"The greater the number of people you reach with the money then, crudely, the greater the number [who will take up broadband], with all the benefits that has economically. And you can still make those choices for a rural programme," he says, noting that Brookings Institution research estimates that every percentage point increase in US broadband penetration lifts employment by 0.2 per cent to 0.3 per cent - about 300,000 jobs.

"But you need to make the right technology choices. You could take this money and say, 'We are going to give one million homes superfast, state-of-the-art broadband,' or that 'We are going to get 3Mbit/s across six million homes.'

"This is a once-in-a-lifetime opportunity and we need to get it right - and that is about reaching the sweet spot of the largest number of people with a viable broadband speed to encourage the greatest amount of both short-term and long-term innovation in the economy."

It's also important to reach the right kind of people. The widely respected Pew Internet & American Life project has been tracking not only US broadband penetration but also 'intentions to connect' for some time.

Its most recent report says that 50 per cent of people without a broadband connection do not see its relevance. Another 19 per cent say it is too expensive, and 13 per cent object on grounds of usability. Only 17 per cent of those surveyed were not connecting because of availability.

America could spend a lot of money and find that much of the economic benefit actually came from the construction work. However, the rural population does have an appetite for broadband, with 46 per cent of homes connected as of last month against 38 per cent a year ago. And uptake is growing more quickly in rural areas, at 22.6 per cent year on year, compared to 14.2 per cent in urban and suburban areas.

The TIA's Coffey says that operators can use the willingness of local authorities to partner on a construction project as an indicator of whether 'if we build it, they will come'. If local authorities are keen to get involved, their communities also tend to want to get connected.

There are also tensions between the range of bidders looking to tap into the ARRA money and who might best fit the ultimate objective. Wired infrastructure providers can offer DSL, cable and - increasingly - fibre-to-the-home. However, broadband wireless technologies including 3G, 4G, LTE and - most promisingly, in a rural context - WiMax are also now part of the equation.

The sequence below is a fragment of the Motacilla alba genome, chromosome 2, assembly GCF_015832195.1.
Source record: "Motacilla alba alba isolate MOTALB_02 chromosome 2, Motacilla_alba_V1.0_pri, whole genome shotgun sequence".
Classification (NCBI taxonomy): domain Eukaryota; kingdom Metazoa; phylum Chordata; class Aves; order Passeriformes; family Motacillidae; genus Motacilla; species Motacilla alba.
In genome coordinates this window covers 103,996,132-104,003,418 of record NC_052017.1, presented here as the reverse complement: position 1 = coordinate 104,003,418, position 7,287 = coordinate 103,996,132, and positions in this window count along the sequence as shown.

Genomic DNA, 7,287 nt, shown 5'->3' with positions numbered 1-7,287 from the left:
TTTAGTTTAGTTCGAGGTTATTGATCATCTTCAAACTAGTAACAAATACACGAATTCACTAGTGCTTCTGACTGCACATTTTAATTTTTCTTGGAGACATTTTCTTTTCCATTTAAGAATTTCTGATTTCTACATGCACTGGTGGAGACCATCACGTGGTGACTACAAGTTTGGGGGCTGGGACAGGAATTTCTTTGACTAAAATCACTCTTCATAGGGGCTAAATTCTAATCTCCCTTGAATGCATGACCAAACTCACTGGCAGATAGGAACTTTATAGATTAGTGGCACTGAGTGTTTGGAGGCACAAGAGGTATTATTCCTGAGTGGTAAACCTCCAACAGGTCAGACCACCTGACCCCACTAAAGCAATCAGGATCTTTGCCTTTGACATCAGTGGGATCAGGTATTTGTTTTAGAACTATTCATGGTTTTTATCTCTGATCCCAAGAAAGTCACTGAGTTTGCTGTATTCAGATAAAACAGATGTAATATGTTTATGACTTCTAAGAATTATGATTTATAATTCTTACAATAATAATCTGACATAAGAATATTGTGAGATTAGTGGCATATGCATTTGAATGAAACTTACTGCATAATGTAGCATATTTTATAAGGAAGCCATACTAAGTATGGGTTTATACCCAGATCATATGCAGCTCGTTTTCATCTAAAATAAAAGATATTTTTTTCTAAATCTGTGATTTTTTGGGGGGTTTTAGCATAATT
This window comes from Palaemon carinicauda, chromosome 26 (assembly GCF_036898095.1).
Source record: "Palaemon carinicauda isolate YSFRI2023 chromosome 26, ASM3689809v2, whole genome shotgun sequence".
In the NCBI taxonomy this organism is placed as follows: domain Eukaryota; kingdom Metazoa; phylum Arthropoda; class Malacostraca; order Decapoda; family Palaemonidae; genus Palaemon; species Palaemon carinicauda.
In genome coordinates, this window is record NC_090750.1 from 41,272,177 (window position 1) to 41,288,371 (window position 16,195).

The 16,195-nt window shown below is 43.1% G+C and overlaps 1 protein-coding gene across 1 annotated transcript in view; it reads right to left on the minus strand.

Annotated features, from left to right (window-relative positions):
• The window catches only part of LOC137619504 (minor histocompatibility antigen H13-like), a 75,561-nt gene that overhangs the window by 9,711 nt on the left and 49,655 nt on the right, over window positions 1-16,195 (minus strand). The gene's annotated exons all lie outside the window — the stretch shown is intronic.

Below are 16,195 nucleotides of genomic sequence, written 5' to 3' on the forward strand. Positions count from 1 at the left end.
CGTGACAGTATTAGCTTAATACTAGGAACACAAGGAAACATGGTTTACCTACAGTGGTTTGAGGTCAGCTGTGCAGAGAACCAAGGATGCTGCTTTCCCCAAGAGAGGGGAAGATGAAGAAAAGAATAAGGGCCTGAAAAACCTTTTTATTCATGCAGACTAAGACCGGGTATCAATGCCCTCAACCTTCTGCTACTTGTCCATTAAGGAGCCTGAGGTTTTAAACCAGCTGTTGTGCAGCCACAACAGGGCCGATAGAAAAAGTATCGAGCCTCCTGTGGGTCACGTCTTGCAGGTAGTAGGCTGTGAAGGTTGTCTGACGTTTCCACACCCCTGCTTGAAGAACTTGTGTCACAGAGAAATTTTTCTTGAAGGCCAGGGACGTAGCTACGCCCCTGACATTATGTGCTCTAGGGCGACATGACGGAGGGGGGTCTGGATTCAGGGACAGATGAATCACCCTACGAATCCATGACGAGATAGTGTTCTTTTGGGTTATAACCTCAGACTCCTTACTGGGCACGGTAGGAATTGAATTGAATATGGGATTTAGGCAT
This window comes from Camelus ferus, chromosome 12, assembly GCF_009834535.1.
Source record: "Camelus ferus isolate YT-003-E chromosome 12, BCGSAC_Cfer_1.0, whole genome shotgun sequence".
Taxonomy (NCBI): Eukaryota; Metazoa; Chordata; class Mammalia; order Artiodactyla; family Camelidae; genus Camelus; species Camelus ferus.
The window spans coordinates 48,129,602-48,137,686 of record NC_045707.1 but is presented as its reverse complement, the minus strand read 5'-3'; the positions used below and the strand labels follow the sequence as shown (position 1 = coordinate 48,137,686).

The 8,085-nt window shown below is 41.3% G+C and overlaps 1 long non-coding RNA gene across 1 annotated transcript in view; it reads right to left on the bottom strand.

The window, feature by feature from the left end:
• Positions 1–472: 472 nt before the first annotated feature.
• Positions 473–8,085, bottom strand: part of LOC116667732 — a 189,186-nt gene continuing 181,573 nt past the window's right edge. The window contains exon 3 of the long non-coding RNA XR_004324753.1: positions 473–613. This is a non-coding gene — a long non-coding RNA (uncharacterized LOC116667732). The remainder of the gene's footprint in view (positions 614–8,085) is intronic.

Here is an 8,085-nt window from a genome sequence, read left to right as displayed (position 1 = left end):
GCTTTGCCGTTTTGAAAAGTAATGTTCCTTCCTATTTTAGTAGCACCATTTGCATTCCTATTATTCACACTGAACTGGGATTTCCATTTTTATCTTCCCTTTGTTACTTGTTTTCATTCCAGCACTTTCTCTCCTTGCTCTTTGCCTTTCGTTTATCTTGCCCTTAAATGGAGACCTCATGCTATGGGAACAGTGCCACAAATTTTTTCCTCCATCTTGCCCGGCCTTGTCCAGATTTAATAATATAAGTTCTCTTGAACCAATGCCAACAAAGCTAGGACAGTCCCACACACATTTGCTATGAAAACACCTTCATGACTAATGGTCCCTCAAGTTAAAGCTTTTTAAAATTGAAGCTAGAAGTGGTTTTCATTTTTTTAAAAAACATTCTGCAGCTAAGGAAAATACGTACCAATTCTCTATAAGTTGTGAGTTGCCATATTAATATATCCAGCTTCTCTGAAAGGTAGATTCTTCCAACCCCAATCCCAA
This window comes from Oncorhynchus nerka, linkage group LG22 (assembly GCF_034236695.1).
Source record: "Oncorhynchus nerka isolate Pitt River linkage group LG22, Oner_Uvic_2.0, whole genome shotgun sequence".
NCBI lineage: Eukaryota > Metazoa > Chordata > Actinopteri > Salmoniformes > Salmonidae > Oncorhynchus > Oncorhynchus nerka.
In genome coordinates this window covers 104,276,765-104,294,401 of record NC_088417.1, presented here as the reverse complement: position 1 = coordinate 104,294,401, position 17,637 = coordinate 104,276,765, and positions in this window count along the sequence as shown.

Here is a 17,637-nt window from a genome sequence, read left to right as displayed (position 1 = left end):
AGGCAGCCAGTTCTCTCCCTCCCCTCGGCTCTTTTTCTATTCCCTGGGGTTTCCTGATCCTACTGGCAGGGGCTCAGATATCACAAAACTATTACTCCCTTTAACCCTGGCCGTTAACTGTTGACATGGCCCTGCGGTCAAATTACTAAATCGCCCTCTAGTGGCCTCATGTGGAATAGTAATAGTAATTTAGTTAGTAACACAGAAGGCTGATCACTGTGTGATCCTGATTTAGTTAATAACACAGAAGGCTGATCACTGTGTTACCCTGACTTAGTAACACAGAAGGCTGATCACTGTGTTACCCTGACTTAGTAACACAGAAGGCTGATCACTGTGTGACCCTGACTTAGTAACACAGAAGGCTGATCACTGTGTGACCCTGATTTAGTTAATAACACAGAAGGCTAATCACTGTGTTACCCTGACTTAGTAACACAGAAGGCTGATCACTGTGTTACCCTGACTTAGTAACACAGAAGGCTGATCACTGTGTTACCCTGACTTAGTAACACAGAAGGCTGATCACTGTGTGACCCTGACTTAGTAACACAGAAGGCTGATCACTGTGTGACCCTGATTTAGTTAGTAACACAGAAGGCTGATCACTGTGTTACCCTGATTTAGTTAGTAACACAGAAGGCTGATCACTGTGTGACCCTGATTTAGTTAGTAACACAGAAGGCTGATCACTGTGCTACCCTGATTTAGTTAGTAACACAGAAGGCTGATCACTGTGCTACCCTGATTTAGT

"If part of this is about making broadband available as quickly as possible, to get the follow-on economic benefits, then wireless is almost certainly quickest to build and market," says Chris Guttman-McCabe, vice president of regulatory affairs for the Cellular TIA (CTI), the wireless operators' main association.

Wi-Max to get stimulus boost?

The early roll-outs of WiMax have been in high-density urban markets, such as the cities of Baltimore and Atlanta. The fact that it is seen as a serious component of a stimulus package originally meant to reach under-served markets shows again how many decisions still need to be taken.

Finally, though, a reality check. While $7.2bn may do a lot for broadband in communities that are being overlooked, it is only a relatively small part of the overall picture.

According to the most recent TIA economic forecast, landline infrastructure spending in the US will still reach $29bn this year, even though the telecommunications market is set to shrink by 3.1 per cent, the first decline since the Association started issuing data. Broadband revenues will also continue to rise as will the number of subscribers.

"Only in DC could you get people saying that $7.2bn isn't that much money," says CTIA's Guttman-McCabe. "It is a considerable sum. But broadband and the public's appetite for it does seem to be holding up well in spite of the wider economy, so purely private sector investment is also going ahead, and at a much higher rate than what we are seeing from the stimulus."

Indeed, while the numbers show that spending on wireline infrastructure will decline this year and next, investments in the backbone continue to increase. If spending on last-mile connections slows, it is worth remembering that US broadband penetration now stands at more than 60 per cent - there are, quite simply, fewer homes to connect.

The application process for stimulus funds began on 1 July, when a joint NTIA-RUS Notice of Funds Availability was released. Its core priorities include projects that give end users a choice of service provider, promise to reach the "highest proportion of rural residents" that are currently without broadband, and which can start now if approved. The terms are broad and neither agency wanted to discuss detail. But if the stimulus package is going to have an immediate impact on both America's economy and its uptake of broadband, there will have to be answers in a matter of weeks.